Professor Tim Spector believes that most of the microbes in our systems are crucial for good health, but that our modern lifestyles have upset the balance. “We start life with a weakened biodiversity,” he says. “The tendency towards caesarean sections, overclean environments, reliance on antibiotics, lack of fibre and a less diverse diet all contribute to a deranged microbiome.”
In his book The Diet Myth: The Real Science Behind What We Eat, Spector looks beyond calorie-counting to how the food we ingest is really fuelling us, and how our gut bacteria could be influencing that – and vice versa. He conducted an experiment with the help of his son, Tom – their mini version of the documentary Super Size Me. Tom lived off a diet of McDonald’s for 10 days, giving a stool sample before and after. In the short time period, the junk food had dramatically reduced the diversity of his microbiome by 40 per cent, and replaced “good” bacteria with those that can cause inflammation.
Dr David Perlmutter is another champion of the “gut brain” – and believes an imbalanced microbiome could be causing everything from Alzheimer’s to autism. He has worked with patients suffering from various conditions, including Tourette’s and multiple sclerosis, and claims they have seen dramatic improvements with an altered diet or procedures such as faecal transplants.
“Some of my most remarkable case studies involve people changing their lives and health for the better through simple brain-making edits to their dietary choices,” he writes in his book, Brain Maker. “They cut carbs and add healthy fats, especially cholesterol – a key player in brain and psychological health. I’ve watched this fundamental dietary shift single-handedly extinguish depression and all of its kissing cousins, from chronic anxiety to poor memory and even ADHD.”
Spector is slightly more cautious. “We are making real progress, but people don’t realise how young this field is,” he says. “When it comes to illness, we need much more research to discover whether a disordered microbiome is causing problems or simply making them worse. For instance, autistic children have abnormal microbiomes, but they also tend to have abnormal diets.”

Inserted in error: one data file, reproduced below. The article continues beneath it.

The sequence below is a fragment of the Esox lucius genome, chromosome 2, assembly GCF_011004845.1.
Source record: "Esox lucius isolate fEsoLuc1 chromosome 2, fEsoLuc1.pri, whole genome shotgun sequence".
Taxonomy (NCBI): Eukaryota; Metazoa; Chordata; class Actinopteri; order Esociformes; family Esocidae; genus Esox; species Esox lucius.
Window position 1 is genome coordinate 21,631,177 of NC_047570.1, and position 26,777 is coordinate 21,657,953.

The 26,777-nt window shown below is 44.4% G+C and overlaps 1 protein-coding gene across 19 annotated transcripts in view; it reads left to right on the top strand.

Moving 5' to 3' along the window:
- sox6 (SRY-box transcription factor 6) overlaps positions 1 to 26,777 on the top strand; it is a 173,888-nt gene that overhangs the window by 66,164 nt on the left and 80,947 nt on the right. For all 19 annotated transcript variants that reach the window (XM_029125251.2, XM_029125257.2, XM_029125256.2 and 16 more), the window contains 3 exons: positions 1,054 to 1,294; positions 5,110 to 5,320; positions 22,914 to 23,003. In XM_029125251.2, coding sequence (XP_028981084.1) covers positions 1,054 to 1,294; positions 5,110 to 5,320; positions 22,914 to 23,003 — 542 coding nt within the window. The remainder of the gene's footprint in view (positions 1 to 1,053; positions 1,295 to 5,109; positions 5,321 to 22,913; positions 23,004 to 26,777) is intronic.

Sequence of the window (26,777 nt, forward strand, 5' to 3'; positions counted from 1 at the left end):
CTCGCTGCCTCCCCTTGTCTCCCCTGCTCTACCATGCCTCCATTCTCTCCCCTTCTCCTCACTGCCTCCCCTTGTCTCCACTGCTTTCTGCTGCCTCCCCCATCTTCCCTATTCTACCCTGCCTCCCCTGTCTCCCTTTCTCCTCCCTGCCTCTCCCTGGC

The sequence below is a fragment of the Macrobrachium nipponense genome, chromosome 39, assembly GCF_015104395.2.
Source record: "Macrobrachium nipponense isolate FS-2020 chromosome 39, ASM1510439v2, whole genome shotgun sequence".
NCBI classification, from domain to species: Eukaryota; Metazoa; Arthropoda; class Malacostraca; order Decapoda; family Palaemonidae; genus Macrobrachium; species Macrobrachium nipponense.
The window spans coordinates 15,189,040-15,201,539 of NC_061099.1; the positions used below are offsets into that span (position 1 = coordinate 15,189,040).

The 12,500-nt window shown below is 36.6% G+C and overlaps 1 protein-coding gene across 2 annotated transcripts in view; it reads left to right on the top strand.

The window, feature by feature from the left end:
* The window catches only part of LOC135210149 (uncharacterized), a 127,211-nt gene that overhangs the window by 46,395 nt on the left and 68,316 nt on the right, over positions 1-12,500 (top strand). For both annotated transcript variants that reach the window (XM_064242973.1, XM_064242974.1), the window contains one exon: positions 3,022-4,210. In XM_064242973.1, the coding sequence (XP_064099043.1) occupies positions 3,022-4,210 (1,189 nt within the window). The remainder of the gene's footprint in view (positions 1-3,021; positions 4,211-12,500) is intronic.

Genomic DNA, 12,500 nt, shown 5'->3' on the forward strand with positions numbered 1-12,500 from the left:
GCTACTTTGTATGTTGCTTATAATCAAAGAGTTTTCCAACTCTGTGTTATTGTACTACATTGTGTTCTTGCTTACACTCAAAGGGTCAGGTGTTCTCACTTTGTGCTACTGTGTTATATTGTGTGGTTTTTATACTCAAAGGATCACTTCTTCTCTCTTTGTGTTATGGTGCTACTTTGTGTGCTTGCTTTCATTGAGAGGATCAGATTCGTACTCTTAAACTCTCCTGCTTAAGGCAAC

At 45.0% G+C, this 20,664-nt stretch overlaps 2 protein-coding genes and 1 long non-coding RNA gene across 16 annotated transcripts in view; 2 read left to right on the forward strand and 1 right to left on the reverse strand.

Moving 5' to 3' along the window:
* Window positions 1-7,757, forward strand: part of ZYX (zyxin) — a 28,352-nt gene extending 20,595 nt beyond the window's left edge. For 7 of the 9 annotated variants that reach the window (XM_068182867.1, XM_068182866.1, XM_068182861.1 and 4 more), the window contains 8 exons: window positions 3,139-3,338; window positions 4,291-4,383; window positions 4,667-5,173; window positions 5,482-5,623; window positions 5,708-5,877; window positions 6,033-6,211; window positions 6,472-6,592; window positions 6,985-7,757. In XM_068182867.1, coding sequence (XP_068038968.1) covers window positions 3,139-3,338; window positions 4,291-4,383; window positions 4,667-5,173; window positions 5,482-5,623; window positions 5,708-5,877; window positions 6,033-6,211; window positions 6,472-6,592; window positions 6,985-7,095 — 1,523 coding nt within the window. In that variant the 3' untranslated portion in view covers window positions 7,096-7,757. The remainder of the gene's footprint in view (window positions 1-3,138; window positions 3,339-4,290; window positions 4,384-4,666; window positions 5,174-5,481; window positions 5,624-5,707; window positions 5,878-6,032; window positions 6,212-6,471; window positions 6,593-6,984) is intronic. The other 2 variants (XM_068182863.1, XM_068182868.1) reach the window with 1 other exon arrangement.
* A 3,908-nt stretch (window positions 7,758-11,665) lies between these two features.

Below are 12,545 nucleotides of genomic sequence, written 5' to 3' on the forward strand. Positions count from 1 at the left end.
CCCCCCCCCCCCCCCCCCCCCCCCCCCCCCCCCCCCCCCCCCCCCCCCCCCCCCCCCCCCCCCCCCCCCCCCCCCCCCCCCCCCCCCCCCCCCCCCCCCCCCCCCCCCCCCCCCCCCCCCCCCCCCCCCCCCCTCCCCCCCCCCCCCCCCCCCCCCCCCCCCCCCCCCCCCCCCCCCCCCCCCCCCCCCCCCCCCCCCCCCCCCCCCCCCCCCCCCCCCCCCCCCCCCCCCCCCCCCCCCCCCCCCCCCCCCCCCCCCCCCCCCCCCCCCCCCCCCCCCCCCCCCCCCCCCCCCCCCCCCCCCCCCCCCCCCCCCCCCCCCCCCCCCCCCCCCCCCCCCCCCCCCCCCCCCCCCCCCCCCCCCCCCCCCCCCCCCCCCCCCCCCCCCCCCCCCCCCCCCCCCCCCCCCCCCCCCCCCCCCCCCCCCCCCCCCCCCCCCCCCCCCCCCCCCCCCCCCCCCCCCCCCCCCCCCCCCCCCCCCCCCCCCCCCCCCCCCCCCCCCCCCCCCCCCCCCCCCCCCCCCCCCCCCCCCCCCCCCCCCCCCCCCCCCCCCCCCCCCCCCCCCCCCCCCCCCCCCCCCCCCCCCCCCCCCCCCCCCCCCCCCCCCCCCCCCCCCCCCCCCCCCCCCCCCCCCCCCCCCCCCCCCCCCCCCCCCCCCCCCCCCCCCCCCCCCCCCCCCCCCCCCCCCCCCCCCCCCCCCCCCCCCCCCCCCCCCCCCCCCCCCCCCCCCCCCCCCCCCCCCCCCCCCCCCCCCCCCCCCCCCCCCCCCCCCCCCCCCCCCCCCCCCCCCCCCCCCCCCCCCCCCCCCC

It is certainly a complex area to study – a handful of soil contains more microbes than there are stars in the sky, Spector says, and our bodies contain 100 trillion of them, weighing more than 4lb in our guts alone. However, he says that he can tell if someone is healthy simply by examining their microbiome – and he has examined plenty.
He is part of the British Gut Project, the UK arm of the American crowdfunding effort to get a major sample of the population’s bacteria. The project has been appealing to the public for donations – monetary and faecal – to help them gain more understanding of the geographical, dietary and genetic differences in people. In return for a donation, participants get a breakdown of their microbiome, but no dietary or medical advice is given on the back of it. It may seem like an impossible quest – Spector admits Britons are sensitive about poo – but the project has been attracting about 100 volunteers a month, with 1,300 participants to date, to go with more than 3,000 in the US.
Spector believes that in the future a better understanding of the microbiome could lead to personalised diet advice. “Some people can eat meat without any ill-effects. Some people react differently to pasta, or lentils. There is even a ‘skinny bacteria’ – there have been tests on mice involving Christensenella. When the bacteria was transplanted into their microbiome they gained less weight.”
Perhaps, then, the ultimate question is how to maintain a balanced microbiome. In his book, Perlmutter outlines his ideal diet to boost bacteria. It is rich in probiotic fermented foods like kimchi and sauerkraut, unprocessed meat and vegetables and (the good news) dark chocolate and red wine. Spector follows a similar regime. “I have cut out all processed foods – but have more coffee and dark chocolate.” He says we need to think of our microbiome like a garden – we need to nourish the soil (intestines) for healthy plants (bacteria), while minimising weeds (disease-causing microbes). “It’s important to remember that you are never dining alone – you are with your microbes.”